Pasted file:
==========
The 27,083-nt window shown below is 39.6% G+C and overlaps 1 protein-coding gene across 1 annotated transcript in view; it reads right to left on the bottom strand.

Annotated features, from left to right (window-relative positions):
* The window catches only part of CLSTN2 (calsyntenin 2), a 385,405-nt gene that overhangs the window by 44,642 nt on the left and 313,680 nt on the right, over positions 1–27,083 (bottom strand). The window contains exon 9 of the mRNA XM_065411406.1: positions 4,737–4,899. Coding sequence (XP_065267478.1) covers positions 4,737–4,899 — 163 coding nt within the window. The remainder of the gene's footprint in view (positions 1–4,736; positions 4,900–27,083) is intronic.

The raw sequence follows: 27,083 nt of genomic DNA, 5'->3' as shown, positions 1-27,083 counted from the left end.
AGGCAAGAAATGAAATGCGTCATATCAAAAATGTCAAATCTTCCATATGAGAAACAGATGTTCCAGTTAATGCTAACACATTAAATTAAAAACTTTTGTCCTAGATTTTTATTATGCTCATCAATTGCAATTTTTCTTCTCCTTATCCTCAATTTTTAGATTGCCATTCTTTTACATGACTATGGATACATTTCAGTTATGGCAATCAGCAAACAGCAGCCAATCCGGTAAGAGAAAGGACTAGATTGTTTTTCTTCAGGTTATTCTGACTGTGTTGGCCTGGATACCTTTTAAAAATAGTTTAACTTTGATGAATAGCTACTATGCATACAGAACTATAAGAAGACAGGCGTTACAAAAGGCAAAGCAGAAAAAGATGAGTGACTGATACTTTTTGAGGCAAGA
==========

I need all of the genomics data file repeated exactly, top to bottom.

The 27,083-nt window shown below is 39.6% G+C and overlaps 1 protein-coding gene across 1 annotated transcript in view; it reads right to left on the bottom strand.

Annotated features, from left to right (window-relative positions):
* The window catches only part of CLSTN2 (calsyntenin 2), a 385,405-nt gene that overhangs the window by 44,642 nt on the left and 313,680 nt on the right, over positions 1–27,083 (bottom strand). The window contains exon 9 of the mRNA XM_065411406.1: positions 4,737–4,899. Coding sequence (XP_065267478.1) covers positions 4,737–4,899 — 163 coding nt within the window. The remainder of the gene's footprint in view (positions 1–4,736; positions 4,900–27,083) is intronic.

The raw sequence follows: 27,083 nt of genomic DNA, 5'->3' as shown, positions 1-27,083 counted from the left end.
AGGCAAGAAATGAAATGCGTCATATCAAAAATGTCAAATCTTCCATATGAGAAACAGATGTTCCAGTTAATGCTAACACATTAAATTAAAAACTTTTGTCCTAGATTTTTATTATGCTCATCAATTGCAATTTTTCTTCTCCTTATCCTCAATTTTTAGATTGCCATTCTTTTACATGACTATGGATACATTTCAGTTATGGCAATCAGCAAACAGCAGCCAATCCGGTAAGAGAAAGGACTAGATTGTTTTTCTTCAGGTTATTCTGACTGTGTTGGCCTGGATACCTTTTAAAAATAGTTTAACTTTGATGAATAGCTACTATGCATACAGAACTATAAGAAGACAGGCGTTACAAAAGGCAAAGCAGAAAAAGATGAGTGACTGATACTTTTTGAGGCAAGA